Breathless, ITV | TV reviews, news & interviews
Sex but no sexual revolution in saga of swingin' Sixties gynaecologists
Period dramas are all the rage, and you can imagine Breathless being plucked with forceps from a steaming cauldron in which bubbled Call the Midwife, The Hour, Mad Men, Heartbeat and inevitably a sprig of Downton, which couldn't hurt. It's 1961, the National Health Service is still regarded as one of the wonders of the known universe, and women are foolish little things who wear stylish frocks, are obsessed with hair and nails and keep getting themselves up the duff. As one posh lady put it, inadvertently finding herself in an "interesting" condition, "I've been such a silly muffin."
Luckily men are on hand to run everything and gallop to the rescue. In particular, we zoom in on dashing, debonair Dr Otto Powell (Jack Davenport) and his squad of gynaecologists as they go about their business in a rather modern and fashionable-looking NHS hospital in London. Powell embodies every cliché of patriarchal, condescending surgeon-hood with a haughty dose of God-complex for good measure. Wearing a permanent smirk of self-satisfaction beneath his Brylcreemed barnet, he comes on like a hybrid of James Bond and Barry "Hamster of Lurve" White, eyeing up the ladies like an amorous horse-breeder and treating his fellow medicos with a disdain bordering on contempt.
The opening scene, for instance, depicted Powell striding boldly into the operating theatre where his colleague Richard Truscott (Oliver Chris) was struggling with the wayward plumbing of the luckless Maureen Mulligan (Holli Dempsey). With a twist here, a snip there and a stitch in time, Powell averted gynae-calamity with nerveless aplomb and with plenty of sang-froid to spare.
It's a little early to tell whether Powell is bastard, big-head or merely misunderstood (though he doesn't look complicated enough for the last of these options). He runs a side-operation of bespoke abortions, discovery of which could end his career overnight since the practice was still illegal at the time. He professes to be doing it to curb the trail of misery resulting from unwanted births, but he may may be doing it out of bravado or merely for a fat profit.
He's undoubtedly a man with skeletons in his closet. There's been a hint that he was involved in some military trouble in Cyprus, and Powell keeps a hefty service revolver in the desk of his office in his home in some leafily desirable suburb (somewhere in Surrey, perhaps). "It's just for insurance - best be prepared," he reassures his sad-looking wife Elizabeth (Natasha Little, pictured above with Davenport), who apparently knows very little of what's going on in her husband's head, or indeed other parts of his body.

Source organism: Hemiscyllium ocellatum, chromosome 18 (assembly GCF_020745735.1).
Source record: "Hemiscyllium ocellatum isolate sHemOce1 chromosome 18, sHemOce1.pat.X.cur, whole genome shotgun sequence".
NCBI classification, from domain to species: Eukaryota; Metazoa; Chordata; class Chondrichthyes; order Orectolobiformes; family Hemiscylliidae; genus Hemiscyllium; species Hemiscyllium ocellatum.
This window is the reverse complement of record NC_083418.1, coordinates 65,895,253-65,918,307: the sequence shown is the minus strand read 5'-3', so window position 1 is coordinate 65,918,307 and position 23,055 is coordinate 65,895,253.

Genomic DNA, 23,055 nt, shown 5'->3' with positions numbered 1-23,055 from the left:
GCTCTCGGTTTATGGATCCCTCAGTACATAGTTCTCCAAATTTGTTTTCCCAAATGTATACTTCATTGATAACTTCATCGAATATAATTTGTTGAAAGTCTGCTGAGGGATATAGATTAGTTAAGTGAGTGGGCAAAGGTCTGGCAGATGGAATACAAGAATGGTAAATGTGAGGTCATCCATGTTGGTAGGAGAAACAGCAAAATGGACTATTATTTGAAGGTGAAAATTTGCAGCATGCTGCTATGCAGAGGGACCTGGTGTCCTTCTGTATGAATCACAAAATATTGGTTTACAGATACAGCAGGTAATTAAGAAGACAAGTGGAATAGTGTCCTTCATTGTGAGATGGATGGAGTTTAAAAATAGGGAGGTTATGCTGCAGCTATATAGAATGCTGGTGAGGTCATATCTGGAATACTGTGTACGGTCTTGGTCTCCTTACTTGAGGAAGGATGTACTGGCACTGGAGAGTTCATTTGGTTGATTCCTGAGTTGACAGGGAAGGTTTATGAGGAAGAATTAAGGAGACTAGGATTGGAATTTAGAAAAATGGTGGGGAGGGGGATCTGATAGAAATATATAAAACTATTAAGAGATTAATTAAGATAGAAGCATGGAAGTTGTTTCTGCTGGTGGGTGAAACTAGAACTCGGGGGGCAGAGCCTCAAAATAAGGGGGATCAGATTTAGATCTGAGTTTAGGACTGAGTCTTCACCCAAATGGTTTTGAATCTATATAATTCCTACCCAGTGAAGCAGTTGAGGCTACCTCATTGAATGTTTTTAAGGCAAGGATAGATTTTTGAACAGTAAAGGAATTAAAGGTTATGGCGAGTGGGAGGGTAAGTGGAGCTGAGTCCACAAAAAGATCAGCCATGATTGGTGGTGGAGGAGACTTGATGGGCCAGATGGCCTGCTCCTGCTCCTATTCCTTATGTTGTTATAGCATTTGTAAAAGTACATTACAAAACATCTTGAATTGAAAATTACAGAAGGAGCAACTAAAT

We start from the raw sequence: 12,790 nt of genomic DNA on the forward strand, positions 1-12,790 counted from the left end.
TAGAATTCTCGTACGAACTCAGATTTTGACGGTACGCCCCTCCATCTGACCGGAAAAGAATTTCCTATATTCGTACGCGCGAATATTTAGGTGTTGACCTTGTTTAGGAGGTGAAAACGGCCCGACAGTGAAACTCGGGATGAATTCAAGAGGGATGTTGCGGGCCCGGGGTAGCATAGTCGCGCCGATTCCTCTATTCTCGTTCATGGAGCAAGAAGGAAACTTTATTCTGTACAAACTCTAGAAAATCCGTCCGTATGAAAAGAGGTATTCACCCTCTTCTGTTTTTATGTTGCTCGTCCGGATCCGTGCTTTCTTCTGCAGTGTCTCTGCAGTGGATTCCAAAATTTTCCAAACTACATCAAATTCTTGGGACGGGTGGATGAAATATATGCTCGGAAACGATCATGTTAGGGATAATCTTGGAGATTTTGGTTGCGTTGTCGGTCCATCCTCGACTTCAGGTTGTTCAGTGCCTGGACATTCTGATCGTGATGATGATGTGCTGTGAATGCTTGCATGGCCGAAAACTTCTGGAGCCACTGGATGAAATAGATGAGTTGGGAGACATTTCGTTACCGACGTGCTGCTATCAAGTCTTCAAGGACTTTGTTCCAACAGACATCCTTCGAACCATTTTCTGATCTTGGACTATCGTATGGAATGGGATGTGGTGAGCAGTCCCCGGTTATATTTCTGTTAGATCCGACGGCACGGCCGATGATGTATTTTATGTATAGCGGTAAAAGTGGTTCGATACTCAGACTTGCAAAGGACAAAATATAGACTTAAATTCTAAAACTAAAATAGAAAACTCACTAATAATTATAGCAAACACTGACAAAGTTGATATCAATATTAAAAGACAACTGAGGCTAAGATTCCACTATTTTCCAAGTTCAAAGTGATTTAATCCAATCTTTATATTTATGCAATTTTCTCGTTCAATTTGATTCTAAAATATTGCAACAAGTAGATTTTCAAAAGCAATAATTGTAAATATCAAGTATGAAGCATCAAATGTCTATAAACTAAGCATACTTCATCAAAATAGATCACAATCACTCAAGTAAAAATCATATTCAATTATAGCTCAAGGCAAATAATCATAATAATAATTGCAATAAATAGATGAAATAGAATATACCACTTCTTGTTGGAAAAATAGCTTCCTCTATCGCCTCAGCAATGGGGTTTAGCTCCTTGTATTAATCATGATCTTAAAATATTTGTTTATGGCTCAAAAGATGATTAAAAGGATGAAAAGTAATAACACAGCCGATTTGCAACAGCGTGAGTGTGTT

When we're not Upstairs with the doctors, we're Downstairs with the nurses. Dr Truscott is about to marry vivacious, flame-haired Jean (Zoe Boyle), but thanks to her idiotic paramour she's struggling with an unwanted pregnancy of her own. She's also concealing from him the existence of her batty father, who looks like he's suffering from some kind of post-traumatic syndrome. Her sister Angela, meanwhile (Catherine Steadman, pictured above left with Holli Dempsey), has registered on Powell's radar, and the fact that she's feisty and has a mind of her own is having the disastrous effect of inflaming his desires. Actually it's all highly watchable and the Sixties trappings are unusually well done, but after one episode it's impossible to tell whether Breathless is merely nonsense or shaping up into something substantial.
Subscribe to theartsdesk.com
Thank you for continuing to read our work on theartsdesk.com. For unlimited access to every article in its entirety, including our archive of more than 10,000 pieces, we're asking for £2.95 per month or £25 per year. We feel it's a very good deal, and hope you do too.
To take an annual subscription now simply click here.
And if you're looking for that extra gift for a friend or family member, why not treat them to a theartsdesk.com gift subscription?
Despite the ravages of the Great War, the retailing saga bounces back looking fighting fit
Testament of character and endurance told with disarming modesty
Russell T Davies' new series turns observational comedy into melodrama
Mark Rylance works rare marvels as Hilary Mantel's scheming Tudor fixer
Not just a historic war crimes trial, but also an international TV event
Sharon Horgan and Rob Delaney have created a sitcom for grown-ups to fall in love with
A BBC adaptation of Wolf Hall is only the latest triumph for the double Booker winner. But what is the novelist's story?
Pleasing new US sitcom delivers the smarts
Two new sitcoms are run up the flagpole. How long will they stay there?
Parisian crime story continues to expose the sordid workings of the French justice system
Unequal opportunity knocks in the tax haven that is UK plc
Fascinating and level-headed look at well-to-do group sex in modern Britain